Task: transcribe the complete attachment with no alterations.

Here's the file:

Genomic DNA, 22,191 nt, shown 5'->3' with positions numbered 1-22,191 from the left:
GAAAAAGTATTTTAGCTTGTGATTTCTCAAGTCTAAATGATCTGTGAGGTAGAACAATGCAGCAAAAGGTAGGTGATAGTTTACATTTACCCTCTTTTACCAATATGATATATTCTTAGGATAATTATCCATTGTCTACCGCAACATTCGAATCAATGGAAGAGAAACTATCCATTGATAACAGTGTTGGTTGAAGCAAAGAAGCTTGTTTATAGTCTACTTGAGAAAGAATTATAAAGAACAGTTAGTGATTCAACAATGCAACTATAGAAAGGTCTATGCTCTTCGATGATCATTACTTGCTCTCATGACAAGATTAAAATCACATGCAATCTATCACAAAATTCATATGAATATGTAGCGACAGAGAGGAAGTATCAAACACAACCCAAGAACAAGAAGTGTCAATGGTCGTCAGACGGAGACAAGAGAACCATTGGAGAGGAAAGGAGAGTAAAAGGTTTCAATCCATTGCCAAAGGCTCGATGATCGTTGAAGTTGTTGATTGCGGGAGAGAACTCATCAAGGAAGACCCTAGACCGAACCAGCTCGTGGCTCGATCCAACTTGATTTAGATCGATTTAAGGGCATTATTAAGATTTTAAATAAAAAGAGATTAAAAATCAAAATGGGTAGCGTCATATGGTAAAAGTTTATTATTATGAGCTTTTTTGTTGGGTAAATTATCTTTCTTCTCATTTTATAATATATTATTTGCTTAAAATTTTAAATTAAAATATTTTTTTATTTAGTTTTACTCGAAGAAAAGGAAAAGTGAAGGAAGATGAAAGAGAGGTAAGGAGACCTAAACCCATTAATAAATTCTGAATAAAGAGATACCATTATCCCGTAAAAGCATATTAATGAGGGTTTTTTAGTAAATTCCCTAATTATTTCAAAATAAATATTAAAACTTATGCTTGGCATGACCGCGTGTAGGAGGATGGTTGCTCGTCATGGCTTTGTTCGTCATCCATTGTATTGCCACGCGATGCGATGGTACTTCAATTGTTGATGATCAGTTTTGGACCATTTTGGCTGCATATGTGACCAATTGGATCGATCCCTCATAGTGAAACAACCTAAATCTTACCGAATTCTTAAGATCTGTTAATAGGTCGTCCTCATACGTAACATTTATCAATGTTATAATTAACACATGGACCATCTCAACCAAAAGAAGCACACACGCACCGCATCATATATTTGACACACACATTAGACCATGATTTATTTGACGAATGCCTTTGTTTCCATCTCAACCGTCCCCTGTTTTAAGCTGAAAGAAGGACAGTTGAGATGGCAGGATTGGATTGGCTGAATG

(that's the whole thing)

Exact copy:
Genomic DNA, 22,191 nt, shown 5'->3' with positions numbered 1-22,191 from the left:
GAAAAAGTATTTTAGCTTGTGATTTCTCAAGTCTAAATGATCTGTGAGGTAGAACAATGCAGCAAAAGGTAGGTGATAGTTTACATTTACCCTCTTTTACCAATATGATATATTCTTAGGATAATTATCCATTGTCTACCGCAACATTCGAATCAATGGAAGAGAAACTATCCATTGATAACAGTGTTGGTTGAAGCAAAGAAGCTTGTTTATAGTCTACTTGAGAAAGAATTATAAAGAACAGTTAGTGATTCAACAATGCAACTATAGAAAGGTCTATGCTCTTCGATGATCATTACTTGCTCTCATGACAAGATTAAAATCACATGCAATCTATCACAAAATTCATATGAATATGTAGCGACAGAGAGGAAGTATCAAACACAACCCAAGAACAAGAAGTGTCAATGGTCGTCAGACGGAGACAAGAGAACCATTGGAGAGGAAAGGAGAGTAAAAGGTTTCAATCCATTGCCAAAGGCTCGATGATCGTTGAAGTTGTTGATTGCGGGAGAGAACTCATCAAGGAAGACCCTAGACCGAACCAGCTCGTGGCTCGATCCAACTTGATTTAGATCGATTTAAGGGCATTATTAAGATTTTAAATAAAAAGAGATTAAAAATCAAAATGGGTAGCGTCATATGGTAAAAGTTTATTATTATGAGCTTTTTTGTTGGGTAAATTATCTTTCTTCTCATTTTATAATATATTATTTGCTTAAAATTTTAAATTAAAATATTTTTTTATTTAGTTTTACTCGAAGAAAAGGAAAAGTGAAGGAAGATGAAAGAGAGGTAAGGAGACCTAAACCCATTAATAAATTCTGAATAAAGAGATACCATTATCCCGTAAAAGCATATTAATGAGGGTTTTTTAGTAAATTCCCTAATTATTTCAAAATAAATATTAAAACTTATGCTTGGCATGACCGCGTGTAGGAGGATGGTTGCTCGTCATGGCTTTGTTCGTCATCCATTGTATTGCCACGCGATGCGATGGTACTTCAATTGTTGATGATCAGTTTTGGACCATTTTGGCTGCATATGTGACCAATTGGATCGATCCCTCATAGTGAAACAACCTAAATCTTACCGAATTCTTAAGATCTGTTAATAGGTCGTCCTCATACGTAACATTTATCAATGTTATAATTAACACATGGACCATCTCAACCAAAAGAAGCACACACGCACCGCATCATATATTTGACACACACATTAGACCATGATTTATTTGACGAATGCCTTTGTTTCCATCTCAACCGTCCCCTGTTTTAAGCTGAAAGAAGGACAGTTGAGATGGCAGGATTGGATTGGCTGAATG